The Alpine-Himalayan orogeny: from the Mediterranean to SE Asia (co-organized)
Convener: Alastair Robertson  | Co-Conveners: Laurent Jolivet , Claudio Faccenna , Rob Govers , Paolo Ballato , Angela Landgraf , Taylor Schildgen , Franz Neubauer 
Oral Programme
 / Wed, 05 May, 08:30–12:00  / 13:30–16:45  / Room 30
 / Thu, 06 May, 08:30–12:15  / Room 30
Poster Programme
 / Attendance Thu, 06 May, 17:30–19:00  / Hall A

The Alpine-Himalaya orogeny is an exceptional natural laboratory for the study of stages in the evolution of convergent plate margins, including subduction, ophiolite emplacement, slab roll-back, collision, continent subduction and exhumation, back-arc and foreland basin evolution, strike-slip and terrane translation. Our understanding of the region can be improved from a wide range of observations and interpretations of subjects including geology (e.g., stratigraphy, sedimentation, magmatism, structure and tectonics), geophysics (e.g., seismicity, seismic imaging and palaeomagnetism) and geodetics (e.g., GPS and gravity). The region is particularly well suited for geodynamic investigations of the coupling between surface and deep processes, such as the seismic signature of Tethyan ocean lithosphere within the mantle.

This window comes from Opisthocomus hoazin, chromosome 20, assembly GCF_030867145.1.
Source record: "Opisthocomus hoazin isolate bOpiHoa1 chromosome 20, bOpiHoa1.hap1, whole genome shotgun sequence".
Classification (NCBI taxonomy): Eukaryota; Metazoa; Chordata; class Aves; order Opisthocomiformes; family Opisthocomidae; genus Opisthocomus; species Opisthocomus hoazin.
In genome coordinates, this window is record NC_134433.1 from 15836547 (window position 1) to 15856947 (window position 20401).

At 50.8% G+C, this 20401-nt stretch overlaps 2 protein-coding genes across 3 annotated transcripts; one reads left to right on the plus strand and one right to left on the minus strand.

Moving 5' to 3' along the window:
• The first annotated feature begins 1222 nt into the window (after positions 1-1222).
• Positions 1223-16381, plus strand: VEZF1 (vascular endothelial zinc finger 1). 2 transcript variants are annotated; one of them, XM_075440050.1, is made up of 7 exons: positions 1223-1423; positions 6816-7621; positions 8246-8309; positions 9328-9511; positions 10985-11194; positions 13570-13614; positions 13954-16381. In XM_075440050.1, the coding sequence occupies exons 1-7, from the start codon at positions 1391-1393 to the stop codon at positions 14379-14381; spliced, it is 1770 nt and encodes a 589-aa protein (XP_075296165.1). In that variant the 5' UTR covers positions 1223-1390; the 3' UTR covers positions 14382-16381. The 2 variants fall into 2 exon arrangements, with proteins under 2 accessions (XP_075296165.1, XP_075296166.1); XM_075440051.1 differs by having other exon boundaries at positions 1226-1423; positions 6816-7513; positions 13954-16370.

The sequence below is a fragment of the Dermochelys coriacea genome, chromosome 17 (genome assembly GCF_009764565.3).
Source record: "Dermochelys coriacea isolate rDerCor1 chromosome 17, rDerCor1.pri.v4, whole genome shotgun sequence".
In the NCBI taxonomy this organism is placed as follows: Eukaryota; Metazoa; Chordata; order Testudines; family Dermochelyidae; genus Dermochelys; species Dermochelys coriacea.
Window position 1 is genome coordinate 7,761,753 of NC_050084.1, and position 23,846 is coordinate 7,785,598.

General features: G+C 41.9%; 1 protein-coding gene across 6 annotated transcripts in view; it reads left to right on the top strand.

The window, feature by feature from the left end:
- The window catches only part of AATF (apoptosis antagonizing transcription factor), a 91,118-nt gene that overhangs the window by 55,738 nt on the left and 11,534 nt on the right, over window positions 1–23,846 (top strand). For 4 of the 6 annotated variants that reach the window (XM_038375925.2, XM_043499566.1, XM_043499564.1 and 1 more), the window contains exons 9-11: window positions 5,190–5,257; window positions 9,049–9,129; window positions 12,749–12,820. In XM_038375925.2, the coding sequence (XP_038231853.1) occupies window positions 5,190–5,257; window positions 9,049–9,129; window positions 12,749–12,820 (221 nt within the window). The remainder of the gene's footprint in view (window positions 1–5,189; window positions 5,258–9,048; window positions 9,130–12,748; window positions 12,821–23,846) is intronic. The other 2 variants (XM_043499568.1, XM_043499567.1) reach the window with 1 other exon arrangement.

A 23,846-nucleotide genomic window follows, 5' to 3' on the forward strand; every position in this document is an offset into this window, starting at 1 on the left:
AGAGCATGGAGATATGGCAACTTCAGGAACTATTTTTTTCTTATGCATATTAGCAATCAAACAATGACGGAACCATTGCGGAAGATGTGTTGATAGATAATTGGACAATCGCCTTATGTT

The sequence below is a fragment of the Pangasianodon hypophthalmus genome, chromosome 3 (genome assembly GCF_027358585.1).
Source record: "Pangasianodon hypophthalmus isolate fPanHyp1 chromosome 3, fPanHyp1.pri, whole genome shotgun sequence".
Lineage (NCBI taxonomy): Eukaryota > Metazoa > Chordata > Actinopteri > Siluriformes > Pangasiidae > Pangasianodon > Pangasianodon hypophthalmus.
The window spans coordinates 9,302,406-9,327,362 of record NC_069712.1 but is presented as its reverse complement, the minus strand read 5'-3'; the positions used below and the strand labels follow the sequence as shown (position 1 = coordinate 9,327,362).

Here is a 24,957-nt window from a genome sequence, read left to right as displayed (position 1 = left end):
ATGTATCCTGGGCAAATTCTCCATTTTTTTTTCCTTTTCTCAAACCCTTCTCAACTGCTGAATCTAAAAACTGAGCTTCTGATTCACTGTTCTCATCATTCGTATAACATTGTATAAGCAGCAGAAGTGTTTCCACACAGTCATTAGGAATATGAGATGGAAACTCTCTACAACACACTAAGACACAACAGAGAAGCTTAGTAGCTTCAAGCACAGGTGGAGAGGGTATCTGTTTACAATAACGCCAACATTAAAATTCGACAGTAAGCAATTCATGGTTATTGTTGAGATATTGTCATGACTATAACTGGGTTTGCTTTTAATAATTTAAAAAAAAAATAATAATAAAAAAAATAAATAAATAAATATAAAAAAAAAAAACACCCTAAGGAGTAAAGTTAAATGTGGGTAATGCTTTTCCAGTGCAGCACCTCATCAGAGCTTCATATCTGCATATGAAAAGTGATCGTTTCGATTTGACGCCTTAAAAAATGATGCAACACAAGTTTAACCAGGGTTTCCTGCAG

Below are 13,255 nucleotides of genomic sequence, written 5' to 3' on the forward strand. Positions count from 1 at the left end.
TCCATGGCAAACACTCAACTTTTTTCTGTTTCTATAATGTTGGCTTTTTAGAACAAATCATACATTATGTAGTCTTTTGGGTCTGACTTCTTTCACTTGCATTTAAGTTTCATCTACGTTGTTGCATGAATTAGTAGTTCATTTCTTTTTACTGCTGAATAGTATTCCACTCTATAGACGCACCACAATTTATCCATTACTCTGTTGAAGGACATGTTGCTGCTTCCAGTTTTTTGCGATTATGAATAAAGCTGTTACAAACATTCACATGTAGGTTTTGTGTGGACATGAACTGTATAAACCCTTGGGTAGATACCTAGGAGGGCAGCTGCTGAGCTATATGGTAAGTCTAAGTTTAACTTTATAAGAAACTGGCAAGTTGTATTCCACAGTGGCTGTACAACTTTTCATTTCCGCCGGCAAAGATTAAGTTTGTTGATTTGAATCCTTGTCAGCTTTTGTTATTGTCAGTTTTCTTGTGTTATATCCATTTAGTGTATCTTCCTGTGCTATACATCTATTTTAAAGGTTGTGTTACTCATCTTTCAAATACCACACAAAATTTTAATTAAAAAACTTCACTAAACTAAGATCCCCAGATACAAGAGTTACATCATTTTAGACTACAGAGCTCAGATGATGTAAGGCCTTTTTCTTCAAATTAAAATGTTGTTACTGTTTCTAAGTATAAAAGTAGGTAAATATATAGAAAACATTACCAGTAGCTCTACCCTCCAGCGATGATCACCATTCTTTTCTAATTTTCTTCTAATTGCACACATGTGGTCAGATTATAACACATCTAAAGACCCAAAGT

Modeling clearly plays a pivotal role in bringing together and confronting disparate observations within a physical-chemical framework. New developments in modeling are, therefore, of wide interest.

Interdivision-type sessions such as this one provide an effective vehicle to present and discuss solid earth research from Alpine-Himalayan region; i.e., the entire Alpine-Himalayan collision zone, including the Alps, Carpathians, Hellenides, Taurides, Iranides, Caucasus and north African margins, Zagros, Karakorum, Tibet and Himalaya.

This year's programme of talks and posters will again be organised into regional sub-sessions to facilitate an integrated overview. This year's programme will begin in the Western Mediterranean and work eastwards, though the Eastern Mediterranean and the Middle East to and including, the Himalayas and Tibet. This year we particularly welcome contributions that utilise integrated data sets to compare and contrast processes and effects in the interaction of crust and mantle in different regions (e.g. crustal thickening in eastern Anatolia versus Tibet; exhumation in the Alps vs. Anatolia etc.).